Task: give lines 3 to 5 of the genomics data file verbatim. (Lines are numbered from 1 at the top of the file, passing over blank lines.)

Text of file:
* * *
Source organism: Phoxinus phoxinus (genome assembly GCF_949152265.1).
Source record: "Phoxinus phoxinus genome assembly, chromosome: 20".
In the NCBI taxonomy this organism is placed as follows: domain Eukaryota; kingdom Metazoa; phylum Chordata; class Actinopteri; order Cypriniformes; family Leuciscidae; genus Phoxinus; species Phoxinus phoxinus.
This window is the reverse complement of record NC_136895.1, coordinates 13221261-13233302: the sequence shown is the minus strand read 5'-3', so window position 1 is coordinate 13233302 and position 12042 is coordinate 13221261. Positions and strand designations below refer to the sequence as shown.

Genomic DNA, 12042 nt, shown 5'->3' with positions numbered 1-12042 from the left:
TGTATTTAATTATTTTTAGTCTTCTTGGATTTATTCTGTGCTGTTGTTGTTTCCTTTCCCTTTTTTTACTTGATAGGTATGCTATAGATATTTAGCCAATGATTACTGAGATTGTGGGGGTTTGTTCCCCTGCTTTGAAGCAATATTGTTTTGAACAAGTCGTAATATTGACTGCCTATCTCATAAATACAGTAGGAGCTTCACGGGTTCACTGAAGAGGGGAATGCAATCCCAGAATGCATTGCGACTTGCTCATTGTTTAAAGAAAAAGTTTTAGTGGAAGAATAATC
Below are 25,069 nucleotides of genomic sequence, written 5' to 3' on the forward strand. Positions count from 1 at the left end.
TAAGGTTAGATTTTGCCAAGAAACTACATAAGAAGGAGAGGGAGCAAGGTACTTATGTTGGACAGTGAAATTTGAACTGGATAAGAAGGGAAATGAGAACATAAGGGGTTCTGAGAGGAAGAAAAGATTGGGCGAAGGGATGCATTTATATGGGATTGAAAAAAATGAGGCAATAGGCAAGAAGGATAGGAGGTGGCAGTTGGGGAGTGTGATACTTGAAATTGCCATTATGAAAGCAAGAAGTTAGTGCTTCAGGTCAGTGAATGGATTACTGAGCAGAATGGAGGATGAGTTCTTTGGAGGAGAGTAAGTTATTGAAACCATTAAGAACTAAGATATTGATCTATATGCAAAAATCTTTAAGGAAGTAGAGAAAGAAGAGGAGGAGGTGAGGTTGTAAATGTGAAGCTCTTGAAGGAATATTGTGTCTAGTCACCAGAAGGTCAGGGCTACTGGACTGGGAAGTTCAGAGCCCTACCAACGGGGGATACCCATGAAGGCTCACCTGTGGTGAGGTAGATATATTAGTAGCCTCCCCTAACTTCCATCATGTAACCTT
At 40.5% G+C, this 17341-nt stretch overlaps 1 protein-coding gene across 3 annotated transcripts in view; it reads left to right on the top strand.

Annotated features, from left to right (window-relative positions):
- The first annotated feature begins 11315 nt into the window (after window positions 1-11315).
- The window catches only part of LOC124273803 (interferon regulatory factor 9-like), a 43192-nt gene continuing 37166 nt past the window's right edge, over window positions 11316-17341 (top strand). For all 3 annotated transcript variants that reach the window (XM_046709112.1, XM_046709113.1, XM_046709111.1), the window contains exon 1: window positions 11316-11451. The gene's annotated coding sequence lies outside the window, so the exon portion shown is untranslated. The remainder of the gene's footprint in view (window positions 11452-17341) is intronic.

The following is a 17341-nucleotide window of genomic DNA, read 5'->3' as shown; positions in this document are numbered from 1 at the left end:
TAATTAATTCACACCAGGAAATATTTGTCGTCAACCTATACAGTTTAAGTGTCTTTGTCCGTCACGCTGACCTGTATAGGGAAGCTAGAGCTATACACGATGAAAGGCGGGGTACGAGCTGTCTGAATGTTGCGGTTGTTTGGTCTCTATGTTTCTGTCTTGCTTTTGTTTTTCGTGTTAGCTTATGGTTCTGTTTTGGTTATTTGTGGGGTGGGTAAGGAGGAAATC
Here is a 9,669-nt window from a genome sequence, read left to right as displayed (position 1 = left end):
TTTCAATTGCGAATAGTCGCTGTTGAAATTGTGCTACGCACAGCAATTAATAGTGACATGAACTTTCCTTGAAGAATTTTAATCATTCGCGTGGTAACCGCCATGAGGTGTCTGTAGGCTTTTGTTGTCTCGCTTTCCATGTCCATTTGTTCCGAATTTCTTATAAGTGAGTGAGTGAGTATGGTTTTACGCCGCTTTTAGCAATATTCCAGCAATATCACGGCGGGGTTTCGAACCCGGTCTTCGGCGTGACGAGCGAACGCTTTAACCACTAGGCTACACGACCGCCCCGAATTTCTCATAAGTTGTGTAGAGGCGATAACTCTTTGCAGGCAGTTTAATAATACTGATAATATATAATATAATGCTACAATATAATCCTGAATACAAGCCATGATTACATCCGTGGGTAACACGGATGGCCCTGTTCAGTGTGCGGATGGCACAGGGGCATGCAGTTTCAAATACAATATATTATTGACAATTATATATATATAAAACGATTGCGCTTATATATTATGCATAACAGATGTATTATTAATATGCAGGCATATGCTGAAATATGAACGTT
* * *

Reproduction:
In the NCBI taxonomy this organism is placed as follows: domain Eukaryota; kingdom Metazoa; phylum Chordata; class Actinopteri; order Cypriniformes; family Leuciscidae; genus Phoxinus; species Phoxinus phoxinus.
This window is the reverse complement of record NC_136895.1, coordinates 13221261-13233302: the sequence shown is the minus strand read 5'-3', so window position 1 is coordinate 13233302 and position 12042 is coordinate 13221261. Positions and strand designations below refer to the sequence as shown.

Genomic DNA, 12042 nt, shown 5'->3' with positions numbered 1-12042 from the left: